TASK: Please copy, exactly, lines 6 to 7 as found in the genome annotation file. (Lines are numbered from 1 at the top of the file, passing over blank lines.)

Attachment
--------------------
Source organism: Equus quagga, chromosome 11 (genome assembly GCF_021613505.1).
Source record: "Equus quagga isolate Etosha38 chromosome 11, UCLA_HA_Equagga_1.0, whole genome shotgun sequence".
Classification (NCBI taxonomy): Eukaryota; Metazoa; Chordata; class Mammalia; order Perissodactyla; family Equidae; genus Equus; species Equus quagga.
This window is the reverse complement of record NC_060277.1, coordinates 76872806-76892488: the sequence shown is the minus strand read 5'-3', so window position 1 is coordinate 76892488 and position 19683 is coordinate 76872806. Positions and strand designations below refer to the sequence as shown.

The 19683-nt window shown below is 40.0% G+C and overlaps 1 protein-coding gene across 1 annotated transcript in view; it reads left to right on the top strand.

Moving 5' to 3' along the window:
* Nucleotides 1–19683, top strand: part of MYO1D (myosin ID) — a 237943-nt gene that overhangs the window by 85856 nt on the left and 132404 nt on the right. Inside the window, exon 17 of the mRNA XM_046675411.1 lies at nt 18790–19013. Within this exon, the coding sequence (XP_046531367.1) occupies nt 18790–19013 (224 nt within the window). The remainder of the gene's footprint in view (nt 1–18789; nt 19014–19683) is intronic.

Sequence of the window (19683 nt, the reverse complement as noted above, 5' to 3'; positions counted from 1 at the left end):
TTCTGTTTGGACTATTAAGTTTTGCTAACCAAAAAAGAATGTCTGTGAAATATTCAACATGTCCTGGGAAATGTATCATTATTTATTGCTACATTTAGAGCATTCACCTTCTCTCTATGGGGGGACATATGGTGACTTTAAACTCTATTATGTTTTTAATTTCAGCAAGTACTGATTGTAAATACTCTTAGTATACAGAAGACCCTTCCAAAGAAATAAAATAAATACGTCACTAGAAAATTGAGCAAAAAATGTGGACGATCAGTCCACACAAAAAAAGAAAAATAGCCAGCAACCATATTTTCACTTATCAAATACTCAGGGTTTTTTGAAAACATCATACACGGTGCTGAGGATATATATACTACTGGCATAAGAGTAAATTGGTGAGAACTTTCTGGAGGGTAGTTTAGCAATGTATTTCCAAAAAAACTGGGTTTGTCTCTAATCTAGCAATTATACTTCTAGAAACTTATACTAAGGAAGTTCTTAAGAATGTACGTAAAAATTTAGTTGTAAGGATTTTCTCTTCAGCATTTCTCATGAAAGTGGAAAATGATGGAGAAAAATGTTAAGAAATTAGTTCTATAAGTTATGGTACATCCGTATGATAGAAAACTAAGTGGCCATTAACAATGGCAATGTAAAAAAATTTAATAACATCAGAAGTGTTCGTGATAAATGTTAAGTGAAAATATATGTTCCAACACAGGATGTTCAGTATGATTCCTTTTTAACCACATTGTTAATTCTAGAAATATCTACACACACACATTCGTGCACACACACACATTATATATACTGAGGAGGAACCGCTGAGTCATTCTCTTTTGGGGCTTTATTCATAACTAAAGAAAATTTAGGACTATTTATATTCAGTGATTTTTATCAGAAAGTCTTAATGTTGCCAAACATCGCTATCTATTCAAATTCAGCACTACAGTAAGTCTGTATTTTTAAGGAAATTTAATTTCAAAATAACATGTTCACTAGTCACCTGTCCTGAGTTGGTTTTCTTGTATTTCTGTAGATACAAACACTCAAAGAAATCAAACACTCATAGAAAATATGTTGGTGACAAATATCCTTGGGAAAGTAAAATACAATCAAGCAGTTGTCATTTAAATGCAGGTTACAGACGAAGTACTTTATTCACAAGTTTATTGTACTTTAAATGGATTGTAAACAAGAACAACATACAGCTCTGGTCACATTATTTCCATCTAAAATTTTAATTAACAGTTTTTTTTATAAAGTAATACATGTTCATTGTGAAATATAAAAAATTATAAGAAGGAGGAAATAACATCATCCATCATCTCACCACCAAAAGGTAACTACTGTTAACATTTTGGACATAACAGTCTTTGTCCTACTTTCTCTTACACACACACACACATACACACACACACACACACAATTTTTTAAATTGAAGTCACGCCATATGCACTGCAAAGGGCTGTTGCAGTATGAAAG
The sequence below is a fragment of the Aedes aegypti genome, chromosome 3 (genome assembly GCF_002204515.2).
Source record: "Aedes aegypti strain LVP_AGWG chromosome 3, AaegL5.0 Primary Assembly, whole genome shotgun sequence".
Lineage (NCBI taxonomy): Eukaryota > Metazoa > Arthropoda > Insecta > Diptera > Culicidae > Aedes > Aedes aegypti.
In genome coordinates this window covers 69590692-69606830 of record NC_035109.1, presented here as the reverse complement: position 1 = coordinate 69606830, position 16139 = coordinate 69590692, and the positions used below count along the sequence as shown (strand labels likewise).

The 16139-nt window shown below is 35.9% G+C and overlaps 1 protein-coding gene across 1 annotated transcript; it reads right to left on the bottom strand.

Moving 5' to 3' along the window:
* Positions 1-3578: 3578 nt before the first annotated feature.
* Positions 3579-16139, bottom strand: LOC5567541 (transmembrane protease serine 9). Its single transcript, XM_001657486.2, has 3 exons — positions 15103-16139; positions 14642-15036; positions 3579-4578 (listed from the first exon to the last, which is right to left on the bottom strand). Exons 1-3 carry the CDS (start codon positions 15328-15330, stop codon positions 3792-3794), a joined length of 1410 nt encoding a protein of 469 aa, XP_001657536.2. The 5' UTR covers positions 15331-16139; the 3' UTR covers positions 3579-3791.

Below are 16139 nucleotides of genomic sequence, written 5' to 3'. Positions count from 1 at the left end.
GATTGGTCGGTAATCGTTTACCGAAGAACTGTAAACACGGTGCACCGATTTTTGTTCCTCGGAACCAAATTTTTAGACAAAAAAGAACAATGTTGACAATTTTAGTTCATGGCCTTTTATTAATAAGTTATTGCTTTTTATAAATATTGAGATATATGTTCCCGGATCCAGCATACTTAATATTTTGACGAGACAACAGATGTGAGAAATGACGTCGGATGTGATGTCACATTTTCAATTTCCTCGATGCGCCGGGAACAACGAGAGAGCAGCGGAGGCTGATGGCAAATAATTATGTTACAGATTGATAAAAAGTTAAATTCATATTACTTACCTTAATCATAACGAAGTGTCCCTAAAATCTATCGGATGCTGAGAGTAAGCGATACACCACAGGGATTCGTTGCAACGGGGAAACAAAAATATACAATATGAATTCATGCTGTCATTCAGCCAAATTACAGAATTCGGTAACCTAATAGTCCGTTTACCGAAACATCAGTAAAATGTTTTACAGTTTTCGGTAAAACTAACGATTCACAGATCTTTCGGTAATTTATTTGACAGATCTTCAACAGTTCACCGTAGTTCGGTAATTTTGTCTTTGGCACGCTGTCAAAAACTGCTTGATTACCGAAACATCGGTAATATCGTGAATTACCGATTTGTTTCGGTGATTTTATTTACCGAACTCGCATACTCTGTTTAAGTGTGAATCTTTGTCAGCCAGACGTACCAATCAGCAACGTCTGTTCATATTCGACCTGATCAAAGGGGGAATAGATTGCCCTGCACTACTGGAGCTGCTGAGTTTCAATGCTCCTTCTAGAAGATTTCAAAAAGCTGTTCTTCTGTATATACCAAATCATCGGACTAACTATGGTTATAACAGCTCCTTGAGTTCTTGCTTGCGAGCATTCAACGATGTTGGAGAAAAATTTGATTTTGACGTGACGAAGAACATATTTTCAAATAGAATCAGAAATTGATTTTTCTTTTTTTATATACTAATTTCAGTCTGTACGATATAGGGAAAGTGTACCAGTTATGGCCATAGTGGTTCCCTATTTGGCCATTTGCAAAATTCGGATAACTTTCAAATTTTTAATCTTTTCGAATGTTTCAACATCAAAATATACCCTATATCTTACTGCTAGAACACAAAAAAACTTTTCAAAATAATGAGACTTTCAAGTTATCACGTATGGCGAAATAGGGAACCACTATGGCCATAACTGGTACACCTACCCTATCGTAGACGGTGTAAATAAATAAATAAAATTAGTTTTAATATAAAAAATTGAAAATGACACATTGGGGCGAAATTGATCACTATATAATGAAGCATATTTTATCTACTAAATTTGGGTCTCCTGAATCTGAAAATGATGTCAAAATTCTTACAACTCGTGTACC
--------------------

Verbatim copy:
Moving 5' to 3' along the window:
* Nucleotides 1–19683, top strand: part of MYO1D (myosin ID) — a 237943-nt gene that overhangs the window by 85856 nt on the left and 132404 nt on the right. Inside the window, exon 17 of the mRNA XM_046675411.1 lies at nt 18790–19013. Within this exon, the coding sequence (XP_046531367.1) occupies nt 18790–19013 (224 nt within the window). The remainder of the gene's footprint in view (nt 1–18789; nt 19014–19683) is intronic.